TV Show Review – Lucifer

So, I discovered this show a while back via a trailer on the internet, which I then showed to my friend because she has a love for this sort of thing.  Eventually, she started watching the show and was sucked into it, and later I caved and started watching it as well.  I binge watched it in a matter of three days so I could watch the season finale on TV.   I binged it again with said friend in another three days to write this review. That alone should tell you what I think about the show, but this wouldn’t be a proper review if I left it off at that.

So I’ll start this review off with a little bit of clickbait: Lucifer, a show about the devil living in LA and being a total playboy, is the best “Christian” show I have ever seen.


Yeah, you read that right.  I said it’s a great “Christian” show (using quotations because it’s technically a secular show, but stay with me, I’m making a point).  Yes, this show is, in fact, about the devil, and he is, in fact, the protagonist, a “good guy” as it were.  Sort of.  I mean, if you must conform to western forms of storytelling where there is black and white sides and morality.  Which this really doesn’t do, but I digress.

Now, the first thing you’re probably going to say (or hear OTHER people say) is that the idea of the devil being the protagonist – the “good guy” – is unthinkable.  After all, he’s the devil, he can’t be good, he’s pure evil!  If he’s good, this is just a deceitful trick and it’s bad and blah blah blah guess what this is fiction.  You know what that means?  It’s not real, it is not meant to be taken as real, if you are taking it as real that’s your problem and not mine or anyone else’s.  But if you really have a problem with it, just think of it as a metaphor and maybe that will make you feel better.  If it doesn’t, too bad, get over it.  If you don’t get over it, you will miss some of the best themes I’ve ever seen.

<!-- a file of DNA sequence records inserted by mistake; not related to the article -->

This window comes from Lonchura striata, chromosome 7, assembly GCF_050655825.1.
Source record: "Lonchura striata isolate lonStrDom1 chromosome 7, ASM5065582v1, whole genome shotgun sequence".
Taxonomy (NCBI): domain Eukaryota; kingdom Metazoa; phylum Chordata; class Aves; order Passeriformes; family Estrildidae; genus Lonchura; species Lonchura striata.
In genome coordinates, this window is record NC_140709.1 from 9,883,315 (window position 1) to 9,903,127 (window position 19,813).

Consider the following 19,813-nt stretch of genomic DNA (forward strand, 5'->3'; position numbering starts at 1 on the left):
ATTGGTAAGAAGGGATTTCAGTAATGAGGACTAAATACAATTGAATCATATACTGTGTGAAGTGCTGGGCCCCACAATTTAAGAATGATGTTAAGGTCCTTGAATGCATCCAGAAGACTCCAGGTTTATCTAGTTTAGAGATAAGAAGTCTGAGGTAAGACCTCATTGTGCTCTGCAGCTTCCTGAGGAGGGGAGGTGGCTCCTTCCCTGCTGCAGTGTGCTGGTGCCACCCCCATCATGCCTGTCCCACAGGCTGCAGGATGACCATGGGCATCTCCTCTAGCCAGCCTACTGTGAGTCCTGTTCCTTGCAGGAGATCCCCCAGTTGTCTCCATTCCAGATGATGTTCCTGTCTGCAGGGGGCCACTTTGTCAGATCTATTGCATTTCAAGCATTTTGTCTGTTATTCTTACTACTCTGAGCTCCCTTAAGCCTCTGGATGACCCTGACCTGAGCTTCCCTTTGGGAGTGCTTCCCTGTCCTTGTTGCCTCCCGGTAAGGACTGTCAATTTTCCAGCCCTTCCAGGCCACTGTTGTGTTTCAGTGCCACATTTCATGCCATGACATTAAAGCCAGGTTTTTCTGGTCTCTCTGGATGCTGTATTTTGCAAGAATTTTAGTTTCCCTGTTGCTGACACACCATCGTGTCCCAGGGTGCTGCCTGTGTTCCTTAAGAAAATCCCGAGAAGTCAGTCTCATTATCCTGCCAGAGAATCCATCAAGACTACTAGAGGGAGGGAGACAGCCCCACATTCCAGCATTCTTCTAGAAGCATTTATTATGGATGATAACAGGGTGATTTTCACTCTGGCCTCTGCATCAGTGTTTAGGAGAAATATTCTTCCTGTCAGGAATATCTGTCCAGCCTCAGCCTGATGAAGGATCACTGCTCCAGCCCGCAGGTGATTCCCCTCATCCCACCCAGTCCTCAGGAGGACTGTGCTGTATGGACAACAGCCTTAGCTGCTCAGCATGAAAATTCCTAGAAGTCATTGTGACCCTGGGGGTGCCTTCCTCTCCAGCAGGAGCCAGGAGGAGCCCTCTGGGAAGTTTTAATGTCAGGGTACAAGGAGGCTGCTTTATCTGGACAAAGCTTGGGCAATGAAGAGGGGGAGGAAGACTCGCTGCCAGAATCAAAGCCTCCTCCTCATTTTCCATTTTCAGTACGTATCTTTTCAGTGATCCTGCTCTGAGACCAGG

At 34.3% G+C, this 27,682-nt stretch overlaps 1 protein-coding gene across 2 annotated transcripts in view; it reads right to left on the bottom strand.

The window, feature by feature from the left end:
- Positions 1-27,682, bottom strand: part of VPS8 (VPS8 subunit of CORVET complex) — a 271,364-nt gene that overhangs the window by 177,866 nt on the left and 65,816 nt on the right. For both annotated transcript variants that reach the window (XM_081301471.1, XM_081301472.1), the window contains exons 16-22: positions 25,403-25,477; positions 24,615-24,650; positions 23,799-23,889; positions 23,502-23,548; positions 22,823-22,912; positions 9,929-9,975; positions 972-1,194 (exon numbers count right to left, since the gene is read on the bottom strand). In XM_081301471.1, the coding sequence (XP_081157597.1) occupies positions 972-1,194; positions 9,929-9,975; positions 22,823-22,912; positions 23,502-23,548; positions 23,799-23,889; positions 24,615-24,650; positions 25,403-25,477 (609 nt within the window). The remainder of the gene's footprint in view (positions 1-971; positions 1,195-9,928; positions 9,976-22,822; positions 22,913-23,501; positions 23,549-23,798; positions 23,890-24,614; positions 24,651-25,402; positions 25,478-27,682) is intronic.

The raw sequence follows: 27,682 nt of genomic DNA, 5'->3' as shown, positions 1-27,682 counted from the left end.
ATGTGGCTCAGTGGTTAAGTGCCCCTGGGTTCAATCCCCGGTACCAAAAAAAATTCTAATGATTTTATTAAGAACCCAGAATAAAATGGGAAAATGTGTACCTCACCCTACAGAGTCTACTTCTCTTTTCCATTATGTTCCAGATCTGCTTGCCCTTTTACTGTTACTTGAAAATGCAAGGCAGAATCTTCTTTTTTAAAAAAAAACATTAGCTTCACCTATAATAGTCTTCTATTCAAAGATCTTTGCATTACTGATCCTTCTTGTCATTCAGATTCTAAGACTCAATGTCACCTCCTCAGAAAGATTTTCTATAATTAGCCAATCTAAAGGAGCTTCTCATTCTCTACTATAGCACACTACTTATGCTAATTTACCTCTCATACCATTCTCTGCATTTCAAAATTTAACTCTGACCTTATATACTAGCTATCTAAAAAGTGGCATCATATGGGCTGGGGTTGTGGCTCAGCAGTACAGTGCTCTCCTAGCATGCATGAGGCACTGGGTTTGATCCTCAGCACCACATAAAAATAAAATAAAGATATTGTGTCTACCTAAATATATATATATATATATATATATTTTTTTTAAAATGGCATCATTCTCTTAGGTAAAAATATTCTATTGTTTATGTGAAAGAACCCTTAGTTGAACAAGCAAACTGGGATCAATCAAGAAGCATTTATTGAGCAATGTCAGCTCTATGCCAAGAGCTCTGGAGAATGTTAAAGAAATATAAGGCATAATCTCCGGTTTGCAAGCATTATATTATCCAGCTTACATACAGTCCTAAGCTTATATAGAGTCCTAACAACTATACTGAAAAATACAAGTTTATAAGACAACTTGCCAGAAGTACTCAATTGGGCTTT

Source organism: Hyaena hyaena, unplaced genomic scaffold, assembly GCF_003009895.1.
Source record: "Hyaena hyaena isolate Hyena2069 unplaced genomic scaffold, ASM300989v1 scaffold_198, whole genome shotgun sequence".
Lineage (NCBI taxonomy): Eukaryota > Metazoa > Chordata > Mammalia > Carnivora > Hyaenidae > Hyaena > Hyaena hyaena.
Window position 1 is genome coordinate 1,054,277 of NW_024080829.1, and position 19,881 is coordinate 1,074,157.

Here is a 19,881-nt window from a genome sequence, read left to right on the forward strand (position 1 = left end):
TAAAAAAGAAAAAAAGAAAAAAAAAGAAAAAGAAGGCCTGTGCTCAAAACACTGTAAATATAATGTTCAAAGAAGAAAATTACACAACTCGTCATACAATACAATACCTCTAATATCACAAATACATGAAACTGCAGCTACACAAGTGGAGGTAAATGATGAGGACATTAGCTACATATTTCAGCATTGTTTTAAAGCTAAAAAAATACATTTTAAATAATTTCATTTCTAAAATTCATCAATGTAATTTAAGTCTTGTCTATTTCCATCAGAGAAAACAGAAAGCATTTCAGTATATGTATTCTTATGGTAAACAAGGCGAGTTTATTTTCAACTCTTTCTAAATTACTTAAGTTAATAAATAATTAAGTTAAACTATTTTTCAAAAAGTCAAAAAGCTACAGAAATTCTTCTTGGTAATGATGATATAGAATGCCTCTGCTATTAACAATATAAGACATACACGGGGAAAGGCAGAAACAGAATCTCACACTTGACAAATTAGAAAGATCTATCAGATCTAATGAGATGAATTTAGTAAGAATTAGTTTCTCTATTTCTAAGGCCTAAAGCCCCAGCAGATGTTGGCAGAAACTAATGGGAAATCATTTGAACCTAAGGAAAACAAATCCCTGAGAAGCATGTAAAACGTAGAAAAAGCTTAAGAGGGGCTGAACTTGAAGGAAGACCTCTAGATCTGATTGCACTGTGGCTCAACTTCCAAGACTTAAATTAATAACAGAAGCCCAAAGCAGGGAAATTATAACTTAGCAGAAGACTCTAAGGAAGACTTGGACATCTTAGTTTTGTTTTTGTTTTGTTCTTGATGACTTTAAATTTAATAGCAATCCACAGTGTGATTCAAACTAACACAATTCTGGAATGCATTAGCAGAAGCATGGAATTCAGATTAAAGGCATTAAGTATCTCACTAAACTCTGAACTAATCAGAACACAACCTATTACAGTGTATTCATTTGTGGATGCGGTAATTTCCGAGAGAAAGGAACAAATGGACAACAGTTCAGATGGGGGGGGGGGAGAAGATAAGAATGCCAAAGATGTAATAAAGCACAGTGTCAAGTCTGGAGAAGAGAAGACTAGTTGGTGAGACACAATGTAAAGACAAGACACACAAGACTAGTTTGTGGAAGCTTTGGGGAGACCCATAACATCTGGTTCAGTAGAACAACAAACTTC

Now, this show starts off with quite a bit of “content”.  Lucifer owns a club, he drinks, he smokes, he has sex, and boy oh boy are there a lot of innuendos.  Pilot episodes almost always have extra gruesome amounts of “content” though because they want to show the full range of what the show might have.  None of the other episodes of this show are as bad as the first.  The first few after it still have a lot of innuendos, but later they sizzle down and die almost completely.  And there is a very good story reason for that.

But first let me go over the basic premise of this show: Lucifer took a vacation from hell and opened up a club in LA called Lux.  He brought his favorite demon with him as his bodyguard; her name is Mazikeen, or Maze.  One day Lucifer is witness to a murder (and by witness I mean he was shot up along with the person who got killed, but being an immortal it didn’t do much to him).  When the police get involved, he meets Detective Chloe Decker, whose reputation is not in good standing with the department for some reason we don’t quite know yet.  Lucifer takes an interest in her, mostly because his charm doesn’t seem to work on her and that has literally never happened before, plus he wants to help solve the murder.  Basically the entire show is him wanting to solve crime with Chloe because he is bored.